The Fallingwater is an incredible house merged with nature that was designed by world-renowned American architect Frank Lloyd Wright in 1935. The house served as a private residence and a weekend home for Edgar J. Kaufmann and his family. The home design is one of Frank's most acclaimed designs that integrate his philosophy of nature and architecture combined. It was also one of the most interesting buildings of the time and continues to be an architectural marvel. Located in Bear Run, Pennsylvania, the home still stands and is a tourist attraction that people can take tours of and admire. The natural beauty of the Bear Run Nature Reserve is still kept perfectly intact, and it shows what a great understanding and appreciation Frank had for nature. The home is set on top of water and rock formations that were created by a continental shift 300 million years ago creating the Bear Run landscape which consists of many layers of sandstone which is now called Pottsville sandstone. Also included are shale and limestone. The water eroded the limestone and shale which created the stream that is called Bear Run, and that stream also creates waterfalls including the one that the home is almost miraculously built upon.
The Bear Run stream joins up with the Youghiogheny River before flowing into the Gulf of Mexico and also merging with the Monongahela River, Allegheny River and the Ohio River which later joins the Mississippi River. You'll notice that the rock formations create a set of steps that the waterfall cascades over and that the house sits upon. A home like this would be a feat to design even today which is why it's so impressive that it was designed so beautifully almost a century ago. Frank was also sure to preserve the plant life and forest surrounding the Fallingwater which is just as stunning now as it was back when the house was first built almost a century ago. Edgar Kaufmann and Frank Lloyd Wright formed a great friendship and a business relationship while working on this house. They both loved to challenge ideas of conventional architecture and the boundaries of what that held. Edgar wanted his home to not just be in nature, but to be a part of nature, and his son Edgar Jr knew of Frank from studying his work, so he introduced his father to Franks work too.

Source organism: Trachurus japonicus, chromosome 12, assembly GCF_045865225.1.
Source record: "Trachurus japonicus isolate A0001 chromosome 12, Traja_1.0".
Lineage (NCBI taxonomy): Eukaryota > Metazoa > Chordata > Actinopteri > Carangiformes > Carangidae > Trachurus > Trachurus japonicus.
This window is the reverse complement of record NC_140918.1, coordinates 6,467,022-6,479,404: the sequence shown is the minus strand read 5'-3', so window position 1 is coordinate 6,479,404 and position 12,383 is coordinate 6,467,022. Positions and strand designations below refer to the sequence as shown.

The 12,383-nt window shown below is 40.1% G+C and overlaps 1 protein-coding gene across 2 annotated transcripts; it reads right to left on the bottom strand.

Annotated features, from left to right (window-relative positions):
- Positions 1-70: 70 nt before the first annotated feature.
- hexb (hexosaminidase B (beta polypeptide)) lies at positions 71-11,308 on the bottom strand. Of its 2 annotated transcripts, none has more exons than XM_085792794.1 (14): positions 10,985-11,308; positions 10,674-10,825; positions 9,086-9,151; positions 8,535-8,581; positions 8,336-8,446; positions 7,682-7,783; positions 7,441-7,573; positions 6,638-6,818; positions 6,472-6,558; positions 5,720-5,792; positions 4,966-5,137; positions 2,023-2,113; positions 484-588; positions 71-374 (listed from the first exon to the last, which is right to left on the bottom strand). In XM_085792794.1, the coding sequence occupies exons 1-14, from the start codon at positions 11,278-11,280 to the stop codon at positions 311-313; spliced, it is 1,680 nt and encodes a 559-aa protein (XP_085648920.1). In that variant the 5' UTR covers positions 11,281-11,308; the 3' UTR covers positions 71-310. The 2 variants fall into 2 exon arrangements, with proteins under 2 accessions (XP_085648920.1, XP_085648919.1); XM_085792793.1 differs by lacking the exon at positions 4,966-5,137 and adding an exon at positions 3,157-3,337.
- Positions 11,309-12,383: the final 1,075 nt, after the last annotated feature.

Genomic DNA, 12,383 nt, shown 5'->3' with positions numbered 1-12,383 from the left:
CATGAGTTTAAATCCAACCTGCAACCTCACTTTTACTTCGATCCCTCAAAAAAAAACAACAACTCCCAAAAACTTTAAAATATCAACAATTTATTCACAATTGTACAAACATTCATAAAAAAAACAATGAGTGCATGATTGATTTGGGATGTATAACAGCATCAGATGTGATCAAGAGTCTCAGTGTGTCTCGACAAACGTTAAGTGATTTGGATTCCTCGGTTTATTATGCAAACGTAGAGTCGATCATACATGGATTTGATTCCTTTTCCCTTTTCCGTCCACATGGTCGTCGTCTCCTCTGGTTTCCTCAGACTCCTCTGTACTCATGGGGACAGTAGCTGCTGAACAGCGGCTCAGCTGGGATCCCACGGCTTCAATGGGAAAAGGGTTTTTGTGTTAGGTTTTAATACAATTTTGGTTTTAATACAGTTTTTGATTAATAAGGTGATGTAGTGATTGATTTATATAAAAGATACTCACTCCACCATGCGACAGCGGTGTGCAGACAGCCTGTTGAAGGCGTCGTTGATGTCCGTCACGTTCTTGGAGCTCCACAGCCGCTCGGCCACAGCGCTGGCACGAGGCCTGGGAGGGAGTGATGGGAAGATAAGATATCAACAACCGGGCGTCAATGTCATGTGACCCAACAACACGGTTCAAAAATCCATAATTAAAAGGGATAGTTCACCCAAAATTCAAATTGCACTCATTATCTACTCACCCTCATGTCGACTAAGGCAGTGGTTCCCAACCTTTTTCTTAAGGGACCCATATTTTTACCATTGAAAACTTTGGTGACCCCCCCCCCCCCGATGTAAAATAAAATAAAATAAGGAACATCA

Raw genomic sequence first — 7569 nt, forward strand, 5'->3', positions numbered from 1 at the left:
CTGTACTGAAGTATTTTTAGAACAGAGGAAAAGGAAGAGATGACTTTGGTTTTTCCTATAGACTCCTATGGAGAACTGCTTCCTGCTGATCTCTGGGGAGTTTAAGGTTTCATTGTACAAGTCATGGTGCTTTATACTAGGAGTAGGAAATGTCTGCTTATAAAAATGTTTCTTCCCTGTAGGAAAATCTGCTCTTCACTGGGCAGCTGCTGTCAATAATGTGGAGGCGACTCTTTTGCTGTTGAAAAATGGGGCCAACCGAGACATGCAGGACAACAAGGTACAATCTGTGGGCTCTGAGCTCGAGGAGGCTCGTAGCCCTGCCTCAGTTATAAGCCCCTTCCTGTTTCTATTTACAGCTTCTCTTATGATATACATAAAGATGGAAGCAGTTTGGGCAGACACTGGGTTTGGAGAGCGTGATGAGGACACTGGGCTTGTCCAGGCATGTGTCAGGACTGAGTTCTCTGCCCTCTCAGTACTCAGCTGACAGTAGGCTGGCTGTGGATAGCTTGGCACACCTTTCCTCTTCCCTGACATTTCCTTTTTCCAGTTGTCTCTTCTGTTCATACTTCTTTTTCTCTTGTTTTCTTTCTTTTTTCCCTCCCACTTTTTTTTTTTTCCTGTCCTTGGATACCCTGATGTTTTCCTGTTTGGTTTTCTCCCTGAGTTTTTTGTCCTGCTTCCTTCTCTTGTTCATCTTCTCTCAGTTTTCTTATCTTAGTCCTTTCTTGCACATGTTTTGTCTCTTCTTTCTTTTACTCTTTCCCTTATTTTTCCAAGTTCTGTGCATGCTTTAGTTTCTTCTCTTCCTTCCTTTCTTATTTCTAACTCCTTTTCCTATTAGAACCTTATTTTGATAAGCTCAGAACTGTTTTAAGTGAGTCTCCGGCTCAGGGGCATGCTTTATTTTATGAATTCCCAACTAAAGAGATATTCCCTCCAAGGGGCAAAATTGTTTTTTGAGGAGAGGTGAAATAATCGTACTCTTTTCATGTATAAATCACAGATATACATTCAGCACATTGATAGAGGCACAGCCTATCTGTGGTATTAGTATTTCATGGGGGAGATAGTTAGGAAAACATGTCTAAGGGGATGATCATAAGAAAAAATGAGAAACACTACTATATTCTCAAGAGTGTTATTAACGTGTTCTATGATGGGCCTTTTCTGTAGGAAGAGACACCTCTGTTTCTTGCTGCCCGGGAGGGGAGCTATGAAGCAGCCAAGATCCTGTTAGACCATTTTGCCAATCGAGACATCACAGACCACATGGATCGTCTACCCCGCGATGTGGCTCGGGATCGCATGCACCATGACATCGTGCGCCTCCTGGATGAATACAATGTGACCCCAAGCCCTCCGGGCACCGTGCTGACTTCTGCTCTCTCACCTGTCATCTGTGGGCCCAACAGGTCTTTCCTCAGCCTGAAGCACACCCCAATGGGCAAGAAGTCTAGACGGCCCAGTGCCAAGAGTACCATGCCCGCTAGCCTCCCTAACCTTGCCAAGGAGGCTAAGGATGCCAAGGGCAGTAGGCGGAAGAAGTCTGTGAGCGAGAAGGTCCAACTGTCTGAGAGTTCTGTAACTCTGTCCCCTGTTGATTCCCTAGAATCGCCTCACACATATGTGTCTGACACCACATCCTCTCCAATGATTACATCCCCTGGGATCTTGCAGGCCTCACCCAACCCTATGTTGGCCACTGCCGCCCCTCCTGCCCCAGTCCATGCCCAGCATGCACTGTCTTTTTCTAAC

This home is the epitome of Frank's organic architecture as the home sits proudly on the waterfall as if the home itself is part of the rock formations. Even the interior lends itself to its natural setting with stone floors and corner windows that make it appear as if the home continues out into the surrounding forest. It creates continuity with its natural surroundings making it appear to be one with nature. Around 1952 the Fallingwater became accessible to the public and continued to be a public resource. When it first opened for public tours in 1964, they saw 29,792 visitors in the first season. Even today visitors are more than 180,000, and there have been over 5.7 million people who have visited the home over the years. The site is well maintained and preserved with daily maintenance and housekeeping so that it can last for future generations to see. Frank Lloyd Wright's career lasted over 70 years which is impressive, but his works still live on thanks to the preservation of buildings like this one. This is a perfect example that anything can be possible in architecture and home design and that all it takes sometimes is some good imagination and the will to see it all through.
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